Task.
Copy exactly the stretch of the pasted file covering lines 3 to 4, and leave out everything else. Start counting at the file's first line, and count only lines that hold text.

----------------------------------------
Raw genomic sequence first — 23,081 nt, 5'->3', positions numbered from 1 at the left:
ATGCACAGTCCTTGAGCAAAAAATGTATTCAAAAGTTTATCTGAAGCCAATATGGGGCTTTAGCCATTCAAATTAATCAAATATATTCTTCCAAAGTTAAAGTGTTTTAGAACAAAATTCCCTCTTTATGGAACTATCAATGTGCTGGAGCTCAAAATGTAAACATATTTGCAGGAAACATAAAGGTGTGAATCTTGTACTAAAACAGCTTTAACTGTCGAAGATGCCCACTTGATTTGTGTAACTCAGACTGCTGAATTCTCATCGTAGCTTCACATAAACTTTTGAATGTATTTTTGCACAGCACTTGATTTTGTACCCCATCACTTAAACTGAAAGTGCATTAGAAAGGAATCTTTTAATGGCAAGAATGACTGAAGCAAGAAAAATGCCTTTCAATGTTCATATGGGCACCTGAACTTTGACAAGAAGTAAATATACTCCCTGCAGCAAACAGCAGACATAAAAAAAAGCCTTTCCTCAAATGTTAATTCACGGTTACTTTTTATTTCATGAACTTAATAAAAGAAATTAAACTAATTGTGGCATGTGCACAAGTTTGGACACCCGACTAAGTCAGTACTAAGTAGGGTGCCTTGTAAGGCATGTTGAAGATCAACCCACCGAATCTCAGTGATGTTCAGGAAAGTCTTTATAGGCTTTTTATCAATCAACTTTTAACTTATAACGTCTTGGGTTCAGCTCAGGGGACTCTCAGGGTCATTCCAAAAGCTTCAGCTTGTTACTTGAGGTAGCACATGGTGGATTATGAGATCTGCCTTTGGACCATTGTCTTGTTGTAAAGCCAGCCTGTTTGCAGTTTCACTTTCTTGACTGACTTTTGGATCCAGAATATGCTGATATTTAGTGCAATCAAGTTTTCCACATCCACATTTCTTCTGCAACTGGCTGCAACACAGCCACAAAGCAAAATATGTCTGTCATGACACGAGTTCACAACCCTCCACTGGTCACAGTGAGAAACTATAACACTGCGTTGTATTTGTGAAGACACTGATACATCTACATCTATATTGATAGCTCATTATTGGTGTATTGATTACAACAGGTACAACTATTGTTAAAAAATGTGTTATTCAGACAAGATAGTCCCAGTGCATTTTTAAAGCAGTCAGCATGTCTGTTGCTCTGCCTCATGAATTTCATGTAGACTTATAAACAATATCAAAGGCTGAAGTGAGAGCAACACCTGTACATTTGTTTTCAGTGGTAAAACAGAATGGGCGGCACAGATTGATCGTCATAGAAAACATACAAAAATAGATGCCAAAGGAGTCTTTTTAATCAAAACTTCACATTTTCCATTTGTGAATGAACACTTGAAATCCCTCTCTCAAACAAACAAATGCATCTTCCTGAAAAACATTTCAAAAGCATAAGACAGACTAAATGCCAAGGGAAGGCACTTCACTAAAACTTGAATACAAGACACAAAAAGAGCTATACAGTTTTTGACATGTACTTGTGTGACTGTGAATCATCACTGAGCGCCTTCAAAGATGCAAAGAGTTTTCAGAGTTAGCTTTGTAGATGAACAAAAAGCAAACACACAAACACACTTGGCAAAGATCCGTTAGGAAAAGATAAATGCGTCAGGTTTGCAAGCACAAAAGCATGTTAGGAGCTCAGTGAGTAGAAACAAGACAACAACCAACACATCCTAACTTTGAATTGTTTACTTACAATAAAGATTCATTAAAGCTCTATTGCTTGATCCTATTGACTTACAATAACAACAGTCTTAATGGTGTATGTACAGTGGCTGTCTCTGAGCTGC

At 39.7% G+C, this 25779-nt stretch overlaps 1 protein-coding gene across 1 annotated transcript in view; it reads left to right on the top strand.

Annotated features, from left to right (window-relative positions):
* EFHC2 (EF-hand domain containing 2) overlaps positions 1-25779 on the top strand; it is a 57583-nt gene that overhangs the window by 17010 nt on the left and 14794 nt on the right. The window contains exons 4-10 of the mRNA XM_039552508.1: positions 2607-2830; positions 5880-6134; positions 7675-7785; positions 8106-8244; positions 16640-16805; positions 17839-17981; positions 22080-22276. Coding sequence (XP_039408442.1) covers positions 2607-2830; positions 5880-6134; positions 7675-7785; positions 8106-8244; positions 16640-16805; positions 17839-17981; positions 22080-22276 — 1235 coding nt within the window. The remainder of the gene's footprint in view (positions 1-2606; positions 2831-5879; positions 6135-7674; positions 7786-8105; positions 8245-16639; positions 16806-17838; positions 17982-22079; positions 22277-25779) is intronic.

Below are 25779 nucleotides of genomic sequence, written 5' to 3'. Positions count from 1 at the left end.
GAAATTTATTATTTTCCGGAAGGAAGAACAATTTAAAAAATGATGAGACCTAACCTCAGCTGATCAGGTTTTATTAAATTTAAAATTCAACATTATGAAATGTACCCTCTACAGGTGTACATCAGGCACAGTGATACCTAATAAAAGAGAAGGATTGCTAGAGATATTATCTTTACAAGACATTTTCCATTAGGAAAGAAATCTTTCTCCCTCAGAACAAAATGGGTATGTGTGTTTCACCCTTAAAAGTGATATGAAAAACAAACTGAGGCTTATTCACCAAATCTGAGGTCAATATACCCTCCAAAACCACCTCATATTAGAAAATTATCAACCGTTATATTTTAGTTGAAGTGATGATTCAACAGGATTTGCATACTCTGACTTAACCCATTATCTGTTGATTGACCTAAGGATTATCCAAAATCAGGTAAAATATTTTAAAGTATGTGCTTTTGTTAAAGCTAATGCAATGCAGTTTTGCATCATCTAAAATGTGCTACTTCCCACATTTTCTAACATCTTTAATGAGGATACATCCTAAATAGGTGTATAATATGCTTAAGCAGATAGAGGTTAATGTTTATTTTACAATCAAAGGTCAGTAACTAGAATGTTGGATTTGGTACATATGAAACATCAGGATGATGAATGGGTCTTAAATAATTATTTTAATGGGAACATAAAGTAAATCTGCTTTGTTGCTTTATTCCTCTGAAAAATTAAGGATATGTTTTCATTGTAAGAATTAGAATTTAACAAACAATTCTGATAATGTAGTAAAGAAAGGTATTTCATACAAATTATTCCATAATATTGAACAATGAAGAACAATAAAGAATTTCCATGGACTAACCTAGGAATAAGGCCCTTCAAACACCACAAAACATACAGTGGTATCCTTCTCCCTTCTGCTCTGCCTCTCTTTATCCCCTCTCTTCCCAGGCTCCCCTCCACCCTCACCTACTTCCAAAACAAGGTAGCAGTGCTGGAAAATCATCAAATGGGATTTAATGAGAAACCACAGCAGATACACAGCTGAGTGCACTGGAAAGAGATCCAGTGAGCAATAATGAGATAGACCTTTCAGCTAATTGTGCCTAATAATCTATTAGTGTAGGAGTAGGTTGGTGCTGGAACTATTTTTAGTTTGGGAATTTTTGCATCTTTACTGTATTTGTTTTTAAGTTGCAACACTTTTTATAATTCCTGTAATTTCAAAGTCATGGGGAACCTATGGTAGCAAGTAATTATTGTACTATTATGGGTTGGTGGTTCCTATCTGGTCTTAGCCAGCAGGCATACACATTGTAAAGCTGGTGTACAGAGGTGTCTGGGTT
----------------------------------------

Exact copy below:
At 39.7% G+C, this 25779-nt stretch overlaps 1 protein-coding gene across 1 annotated transcript in view; it reads left to right on the top strand.

Annotated features, from left to right (window-relative positions):